Menu Close


(2,600-4,500m/8,530-14,765ft) This lovely valley is the religious heartland of the nation and home to some of its oldest Buddhist temples and monasteries. Tales of Guru Padmasambhava and the tertons (“religious treasure-discoverers”) still linger in this sacred region.

Jakar Dzong

Constructed in 1549 by the great grandfather of the first Shabdrung, the dzong was initially built as a monastery. It was upgraded in 1646, after the Shabdrung had firmly established his power. Jakar Dzong is now used as the administrative center for Bumthang valley, and also houses the regional monk body.


“Burning Lake” is one of the most holy pilgrimage sites of Bhutan where Pema Lingpa found treasures hidden by Guru Rinpoche and thus became a terton, ‘discoverer of religious treasures’. Mebartsho is not a lake but a gorge in Tang river that runs through Tang valley. Visitors and pilgrims offer lighted butter lamps on the water.

Three Temples-Valley Walk

Start at Jambay Lhakhang which was built in the 7th century by the Tibetan king Songtsen Gampo. It is one of 108 monasteries which he built to subdue evil spirits in the Himalayan region. Its present architectural appearance dates from the early 20th century. Then continue to Kurjey Lhakhang, heading further into the valley through farmlands for half an hour. Kurjey Lhakhang comprises three temples. The one on the right was built in 1652 against the rock face where Guru Padmasambhava meditated in the 8th century. The middle temple is built on the site of a cave containing a rock with the imprint of the Guru’s body, and is therefore considered to be the most holy. The temple on the left was built in the 1990s by H.M. Ashi Kesang, the Queen Mother. These three temples are surrounded by a 108 chorten wall. Both Jambay and Kurjey Lhakhang are located on the left banks of Bumthang Chhu (river). Continue the valley walk from Kurjey Lhakhang across a suspension bridge through small villages and farmlands. Arrive at Tamshing Lhakhang located across the river from Kurjey Lhakhang. This temple was founded in 1501 by Terton Pema Lingpa, a re-incarnation of Guru Padmasambhava. There are very old religious paintings around the inner walls of the temple, which was restored at the end of the 19th century.

Ura Village Walk

From Jakar to Ura is 48 km., about one and a half hours’ drive. To reach here, the road climbs through amazingly open countryside, only occasionally running into forest. Sheep pastures line the road up to 20 km. behind the southern tip of the Tang valley. The road crosses Ura-la pass (3,600m), on the approach to which there is a magnificent view of Mt. Gangkar Puensum. Ura village is about an hour’s walk down hill from Ura-la pass following an old trade route. Villages in Ura have clustered houses, which is quite unusual in Bhutan. Above Ura village (3,100m) there is a new temple is dedicated to Guru Rinpoche. Inaugurated in 1986, it contains a huge statue of the Guru and remarkable wall paintings of the cycle of his teachings. Within the last 25 years Ura has been transformed from a marginal community to a prosperous valley.

Kuenzangdra Monastery

This monastery is located at 3350m/10990ft on a cliff that rises above the valley floor. It is one of the sites where Guru Rinpoche meditated and a small temple is believed to have been built there towards the end of the 8th century. The present structure was established in 1488 by Pema Lingpa and made it one of his residences. The monastery is a three hour easy walk along a ridge flanked by small villages on both sides. In addition to the scenic walk, the view of Tang Valley below is spectacular from this monastery.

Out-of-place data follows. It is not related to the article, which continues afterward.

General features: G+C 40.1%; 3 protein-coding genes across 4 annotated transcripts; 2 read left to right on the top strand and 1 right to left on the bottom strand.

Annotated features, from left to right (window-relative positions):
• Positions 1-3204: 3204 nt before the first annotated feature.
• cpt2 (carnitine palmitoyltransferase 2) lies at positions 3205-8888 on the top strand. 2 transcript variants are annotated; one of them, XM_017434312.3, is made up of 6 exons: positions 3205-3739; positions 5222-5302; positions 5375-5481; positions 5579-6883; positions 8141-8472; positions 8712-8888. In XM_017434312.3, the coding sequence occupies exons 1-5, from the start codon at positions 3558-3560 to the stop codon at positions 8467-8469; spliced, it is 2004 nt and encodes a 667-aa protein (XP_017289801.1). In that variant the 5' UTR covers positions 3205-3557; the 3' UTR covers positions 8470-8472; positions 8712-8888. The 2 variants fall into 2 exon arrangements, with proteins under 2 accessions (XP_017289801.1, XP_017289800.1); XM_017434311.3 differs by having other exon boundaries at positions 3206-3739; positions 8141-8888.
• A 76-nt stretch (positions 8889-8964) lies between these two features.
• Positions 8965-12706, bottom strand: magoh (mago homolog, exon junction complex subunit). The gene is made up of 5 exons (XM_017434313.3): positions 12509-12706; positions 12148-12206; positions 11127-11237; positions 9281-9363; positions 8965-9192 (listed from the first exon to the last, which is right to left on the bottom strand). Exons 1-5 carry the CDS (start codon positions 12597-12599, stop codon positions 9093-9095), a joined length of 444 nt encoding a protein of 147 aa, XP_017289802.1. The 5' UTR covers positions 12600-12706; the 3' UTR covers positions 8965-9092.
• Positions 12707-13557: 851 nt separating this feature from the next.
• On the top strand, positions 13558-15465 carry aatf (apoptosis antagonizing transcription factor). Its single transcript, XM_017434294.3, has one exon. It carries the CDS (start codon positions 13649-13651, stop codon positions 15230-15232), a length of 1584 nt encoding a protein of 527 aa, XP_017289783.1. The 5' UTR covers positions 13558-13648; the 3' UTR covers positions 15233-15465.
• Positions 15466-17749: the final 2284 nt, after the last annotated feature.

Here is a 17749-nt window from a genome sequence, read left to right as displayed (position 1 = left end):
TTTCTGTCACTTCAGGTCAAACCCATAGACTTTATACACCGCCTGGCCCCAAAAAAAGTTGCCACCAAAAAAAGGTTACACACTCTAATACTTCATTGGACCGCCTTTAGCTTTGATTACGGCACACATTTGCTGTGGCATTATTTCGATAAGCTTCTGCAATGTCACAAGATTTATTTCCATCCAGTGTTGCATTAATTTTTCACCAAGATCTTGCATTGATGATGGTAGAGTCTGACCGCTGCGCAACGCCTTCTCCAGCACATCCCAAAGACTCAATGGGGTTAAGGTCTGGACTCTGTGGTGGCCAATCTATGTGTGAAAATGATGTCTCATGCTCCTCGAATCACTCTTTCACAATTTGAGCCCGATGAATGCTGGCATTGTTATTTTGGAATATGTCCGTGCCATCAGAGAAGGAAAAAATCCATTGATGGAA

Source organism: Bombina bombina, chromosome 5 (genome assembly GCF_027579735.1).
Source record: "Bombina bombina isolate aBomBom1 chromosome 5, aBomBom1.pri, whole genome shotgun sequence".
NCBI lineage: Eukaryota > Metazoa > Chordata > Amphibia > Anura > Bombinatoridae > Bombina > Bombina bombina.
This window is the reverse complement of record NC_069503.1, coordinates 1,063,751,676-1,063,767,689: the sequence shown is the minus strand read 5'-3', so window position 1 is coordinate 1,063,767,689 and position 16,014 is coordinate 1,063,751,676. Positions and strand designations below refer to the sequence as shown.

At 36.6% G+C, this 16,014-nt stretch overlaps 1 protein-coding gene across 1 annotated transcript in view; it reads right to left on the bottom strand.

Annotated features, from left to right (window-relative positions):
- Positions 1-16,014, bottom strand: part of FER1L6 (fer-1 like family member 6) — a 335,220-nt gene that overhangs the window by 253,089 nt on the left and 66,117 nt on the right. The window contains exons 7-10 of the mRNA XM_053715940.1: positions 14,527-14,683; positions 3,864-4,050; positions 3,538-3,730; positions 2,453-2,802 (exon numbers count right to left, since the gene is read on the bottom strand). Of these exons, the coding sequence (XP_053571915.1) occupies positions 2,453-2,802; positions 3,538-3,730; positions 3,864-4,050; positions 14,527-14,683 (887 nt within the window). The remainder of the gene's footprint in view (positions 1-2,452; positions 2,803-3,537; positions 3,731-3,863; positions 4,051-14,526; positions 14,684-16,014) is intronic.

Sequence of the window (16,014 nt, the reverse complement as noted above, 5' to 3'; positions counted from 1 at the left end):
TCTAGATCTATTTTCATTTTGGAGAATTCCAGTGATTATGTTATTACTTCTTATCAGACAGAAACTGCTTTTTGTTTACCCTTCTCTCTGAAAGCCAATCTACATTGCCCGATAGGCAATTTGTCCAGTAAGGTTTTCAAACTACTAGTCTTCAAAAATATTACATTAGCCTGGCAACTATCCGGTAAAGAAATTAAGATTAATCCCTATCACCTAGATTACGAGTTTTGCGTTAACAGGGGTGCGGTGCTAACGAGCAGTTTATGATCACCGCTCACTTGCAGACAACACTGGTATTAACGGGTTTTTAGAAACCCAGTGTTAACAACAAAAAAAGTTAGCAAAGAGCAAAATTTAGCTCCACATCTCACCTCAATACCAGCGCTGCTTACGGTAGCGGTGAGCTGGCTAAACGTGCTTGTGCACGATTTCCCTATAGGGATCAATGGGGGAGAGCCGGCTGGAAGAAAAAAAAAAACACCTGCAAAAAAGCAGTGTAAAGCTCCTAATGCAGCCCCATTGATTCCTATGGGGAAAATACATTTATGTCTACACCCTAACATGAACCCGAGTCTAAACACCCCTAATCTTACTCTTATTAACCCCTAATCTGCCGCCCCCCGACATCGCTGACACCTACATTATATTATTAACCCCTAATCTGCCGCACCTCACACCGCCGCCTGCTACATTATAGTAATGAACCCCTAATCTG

Museum of the History & Life of Ogyenchoeling

Ogyenchoeling Manor is a private property that was converted into a museum by the initiative of the family in May 2001. In the mid 14th century, the place was occupied by the Nyingmapa master Longchen Rabjam as a retreat site. Towards the end of the 14th century, the saint Dorje Lingpa decided to settle there and it was here he discovered many religious treasures. In the 19th century, Trongsa Penlop Tshokye Dorje, a descendant of Dorje Lingpa built the palace which is seen today. An earthquake in 1897 damaged the structure and was rebuilt by Trongsa Penlop Tshokye Dorje’s grandson Jakar Dzongpon Ugyen Dorje. The visit to the museum offers a good opportunity to see a long-gone way of life in a lord’s manor before the 1950s. The main structure includes the kitchen, granaries, library and printing room, trade room, reception room, and religious dance costumes room. A separate building called the Jokhang houses two temples with exquisite works of art by Tibetan artists. The statues and paintings date back to the beginning of the 20th century. The museum is a 2 hour drive from Jakar and another 45 min walk to the museum. The tour around the museum would take 1-2 hours.

Thangbi Gompa

A walk of about 30 minutes north of Kurjey Lhakhang leads one to this monastery, situated in the middle of a wide fertile plateau overlooking the river. Founded in 1470 by Shamar Rinpoche of the Karma Kagyupa religious school, the building comprises two sanctuaries and a temple of terrifying deities. The sanctuary on the ground floor contains statues of the past, present and future Buddhas and three clay statues probably dating to the end of the 15th century. On the upper floor, the vestibule contains two remarkable paintings of Guru Rinpoche’s heaven, and the Buddha Amitabha’s heaven.

Ngang Lhakhang

This temple is a few hours’ walk from Thangbi Gompa, situated about 100m above the valley floor in the small region of Ngang Yule (“Swan Land”). The site was visited by Guru Rinpoche. The present temple was built in the 15th century by Lama Namkha Samdup, a contemporary of Pema Lingpa. A three day festival is held here each winter, with masked dances in honor of the founder of the temple.

Scroll Up